UCSD ECE 171A: Linear Control System Theory (Fall 2023)

Time and Location

  • Lectures: Monday and Wednesday, 5:00 pm - 6:20 pm, in PCYNH 121

  • Discussion: Monday, 3:00 pm - 3:50 pm, in PCYNH 121

  • Office Hours: Wednesday, 1:00 pm - 2:00 pm, on Zoom

  • Final Review: Monday, December 11, time and place TBD

  • Final Exam: Thursday, December 14, 2023, 7:00 pm - 10:00 pm, in TBD


Course Description

This is an undergraduate course on classical control theory. The course focuses on single-input single-output linear time-invariant control systems emphasizing frequency-domain methods. The topics include modeling of feedback control systems, transient and steady-state behavior, Laplace transform, stability, root locus, frequency response, Bode plots, Nyquist plots, Nichols plots, PID control, and loop shaping.

In addition to attending in-person lectures, the students are expected to sign up on Piazza and GradeScope:EJEV52. Discussion and important announcements will happen on Piazza. The homework should be turned in and will be graded on GradeScope:EJEV52.


  • Calculus: derivatives, integration, exponential function, Taylor series

  • Introductory physics: Newton's law, Ohm's law, Kirchhoff's voltage and current laws

  • Programming experience: Matlab, Python, or similar language

  • Optional: ordinary differential equations, linear algebra

These prerequisites may be fulfilled by ECE 45: Circuits and Systems or MAE 40: Linear Circuits. It is expected that the students have access to Matlab, which will be used for some of the homework problems.


The class assignments consist of several homework sets, a midterm exam, a project, and a final exam. Grading will be based on the following rubric.

Homework 35%
Project 10%
Midterm Exam 25%
Final Exam 30%

The due date of each homework will be clearly stated when the assignment is released. Late submissions and deadline extensions will not be possible because the course schedule is tight.


Primary Textbook: The main reference for the course will be:

Additional References: There are many excellent books on control systems theory. While none of these will be required to follow the course, this list may be useful if you want to consult additional references:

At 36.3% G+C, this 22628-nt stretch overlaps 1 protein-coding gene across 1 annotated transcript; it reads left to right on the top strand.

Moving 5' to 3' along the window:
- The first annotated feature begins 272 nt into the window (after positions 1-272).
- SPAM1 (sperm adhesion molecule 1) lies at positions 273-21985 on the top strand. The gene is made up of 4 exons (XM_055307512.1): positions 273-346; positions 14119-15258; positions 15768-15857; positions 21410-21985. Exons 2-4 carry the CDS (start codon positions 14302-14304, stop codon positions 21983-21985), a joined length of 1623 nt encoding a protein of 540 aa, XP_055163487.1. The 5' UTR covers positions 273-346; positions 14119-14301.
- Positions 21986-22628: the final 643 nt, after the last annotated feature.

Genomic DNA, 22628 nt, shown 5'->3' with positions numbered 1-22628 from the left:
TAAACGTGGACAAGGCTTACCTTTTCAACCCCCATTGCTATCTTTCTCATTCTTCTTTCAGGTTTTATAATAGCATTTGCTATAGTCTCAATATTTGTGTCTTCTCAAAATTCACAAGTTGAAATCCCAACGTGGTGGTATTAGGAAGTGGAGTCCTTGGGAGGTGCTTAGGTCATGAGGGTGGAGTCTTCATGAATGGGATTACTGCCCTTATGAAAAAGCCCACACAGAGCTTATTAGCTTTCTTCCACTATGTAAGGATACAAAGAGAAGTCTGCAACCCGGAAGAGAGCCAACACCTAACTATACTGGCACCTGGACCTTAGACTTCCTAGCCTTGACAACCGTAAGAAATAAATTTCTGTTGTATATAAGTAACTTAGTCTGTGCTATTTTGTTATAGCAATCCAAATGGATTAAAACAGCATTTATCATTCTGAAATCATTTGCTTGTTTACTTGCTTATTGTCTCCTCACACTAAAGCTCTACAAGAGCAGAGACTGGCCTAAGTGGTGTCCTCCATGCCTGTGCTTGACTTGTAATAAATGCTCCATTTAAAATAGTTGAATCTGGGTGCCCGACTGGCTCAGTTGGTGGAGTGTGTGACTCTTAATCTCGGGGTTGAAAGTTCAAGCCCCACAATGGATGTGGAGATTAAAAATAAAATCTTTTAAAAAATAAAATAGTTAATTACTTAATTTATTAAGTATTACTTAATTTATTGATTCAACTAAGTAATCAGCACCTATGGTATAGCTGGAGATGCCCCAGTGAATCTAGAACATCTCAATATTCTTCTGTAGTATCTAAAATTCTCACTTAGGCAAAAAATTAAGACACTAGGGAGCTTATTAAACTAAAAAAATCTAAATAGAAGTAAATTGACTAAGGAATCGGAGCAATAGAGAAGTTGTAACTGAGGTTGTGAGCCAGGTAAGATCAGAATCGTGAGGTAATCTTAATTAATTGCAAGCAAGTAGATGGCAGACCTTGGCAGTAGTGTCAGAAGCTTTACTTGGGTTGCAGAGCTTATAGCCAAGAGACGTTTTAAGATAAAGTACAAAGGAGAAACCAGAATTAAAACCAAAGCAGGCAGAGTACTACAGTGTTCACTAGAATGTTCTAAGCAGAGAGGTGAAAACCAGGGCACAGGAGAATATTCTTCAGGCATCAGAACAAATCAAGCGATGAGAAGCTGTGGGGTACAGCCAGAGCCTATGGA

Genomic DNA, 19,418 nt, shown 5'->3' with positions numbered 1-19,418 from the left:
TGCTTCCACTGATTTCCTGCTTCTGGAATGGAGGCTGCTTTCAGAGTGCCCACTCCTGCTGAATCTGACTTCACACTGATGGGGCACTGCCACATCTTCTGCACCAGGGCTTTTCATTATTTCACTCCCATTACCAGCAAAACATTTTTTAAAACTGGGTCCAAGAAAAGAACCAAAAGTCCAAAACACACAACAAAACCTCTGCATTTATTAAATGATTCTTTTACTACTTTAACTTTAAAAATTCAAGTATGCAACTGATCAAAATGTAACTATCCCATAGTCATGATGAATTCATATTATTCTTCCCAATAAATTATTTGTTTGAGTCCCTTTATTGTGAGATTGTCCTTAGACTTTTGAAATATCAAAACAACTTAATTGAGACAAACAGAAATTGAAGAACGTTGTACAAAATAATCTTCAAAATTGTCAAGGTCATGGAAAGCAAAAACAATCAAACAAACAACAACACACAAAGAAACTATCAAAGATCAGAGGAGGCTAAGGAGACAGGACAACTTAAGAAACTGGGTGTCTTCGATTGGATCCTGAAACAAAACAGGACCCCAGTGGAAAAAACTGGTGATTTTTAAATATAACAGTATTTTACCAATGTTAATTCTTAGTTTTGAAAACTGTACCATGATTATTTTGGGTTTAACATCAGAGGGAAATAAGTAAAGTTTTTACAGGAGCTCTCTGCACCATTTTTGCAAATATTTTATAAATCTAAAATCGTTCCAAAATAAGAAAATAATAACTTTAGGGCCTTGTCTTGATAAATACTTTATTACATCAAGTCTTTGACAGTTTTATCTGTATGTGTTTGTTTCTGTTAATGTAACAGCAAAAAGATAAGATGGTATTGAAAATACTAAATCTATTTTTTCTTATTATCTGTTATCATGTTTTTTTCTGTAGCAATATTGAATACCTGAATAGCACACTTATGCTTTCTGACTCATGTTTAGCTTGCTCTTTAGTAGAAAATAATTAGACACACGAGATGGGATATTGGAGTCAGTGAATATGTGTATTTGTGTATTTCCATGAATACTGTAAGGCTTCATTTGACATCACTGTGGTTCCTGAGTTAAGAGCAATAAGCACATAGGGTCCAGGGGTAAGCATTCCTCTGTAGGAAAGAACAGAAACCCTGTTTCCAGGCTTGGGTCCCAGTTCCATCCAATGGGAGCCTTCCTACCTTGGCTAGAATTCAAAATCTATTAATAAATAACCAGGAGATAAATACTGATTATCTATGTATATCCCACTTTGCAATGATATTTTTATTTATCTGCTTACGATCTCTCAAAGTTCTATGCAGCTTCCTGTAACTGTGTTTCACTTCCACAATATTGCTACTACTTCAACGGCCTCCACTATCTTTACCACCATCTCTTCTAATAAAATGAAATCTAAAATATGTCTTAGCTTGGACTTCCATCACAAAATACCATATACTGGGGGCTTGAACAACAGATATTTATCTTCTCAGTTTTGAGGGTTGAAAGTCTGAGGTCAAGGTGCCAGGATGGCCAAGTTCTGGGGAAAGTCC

Online References: There are also many excellent online resources for control systems theory. Here is a recommended YouTube playlist:

Academic Integrity

Integrity of scholarship is essential for an academic community. To protect the validity of intellectual work both faculty and students must honor this principle. For students, this means that all academic work will be done by the individual to whom it is assigned, without unauthorized aid of any kind. It is dishonest to cheat on exams, copy other people's work, or fake experimental results. Cheating, plagiarism and any other form of academic dishonesty will not be tolerated. An important element of academic integrity is also fully and correctly acknowledging any materials taken from the work of others. Never claim work or ideas to be yours if they are not, and never aid others in cheating, e.g., by offering them your solutions. Do not upload solutions or assignments online, even after you have finished the course. You are encouraged to discuss the assignments with other students but please note that all assignments in this course are individual and the work you turn in should be entirely your own! Use of other students’ course work, in part or in total, to develop, complete or correct course work is unauthorized. Each student is responsible for knowing and abiding by UCSD's Code of Academic Integrity. Instances of academic dishonesty will be penalized by grade reduction at the instructor's discretion and will be reported to the Office of Student Conduct for adjudication. Committing acts that violate Student Conduct policies are cause for suspension or dismissal from UCSD.

IDEA Engineering Student Center

Please consider participating in the programs and events organized by the IDEA Engineering Student Center. The IDEA center, located to the right of the lobby of Jacobs Hall, is a hub for student engagement, academic enrichment, personal and professional development, leadership, community involvement, and a respectful learning environment for all. The IDEA center's mission is to foster an inclusive and welcoming community, promote academic success, develop engineering leaders, and, most importantly, support mental health and wellness needs. These opportunities can be found on the IDEA Center Facebook page and the Center's web site.


The material in this course is developed in collaboration with Prof. Yang Zheng. Prof. Zheng teaches ECE 171A in the Spring quarter.

The course design is also inspired by the following excellent courses:

  • CDS 101/110:Introduction to Control Systems, California Institute of Technology (Instructor: Prof. Richard Murray)

  • ES 155: Systems and Control, Havard University (Instructor: Prof. Na Li)

  • ECE 171A: Linear Control System Theory, University of California San Diego (Instructor: Prof. David Sworder)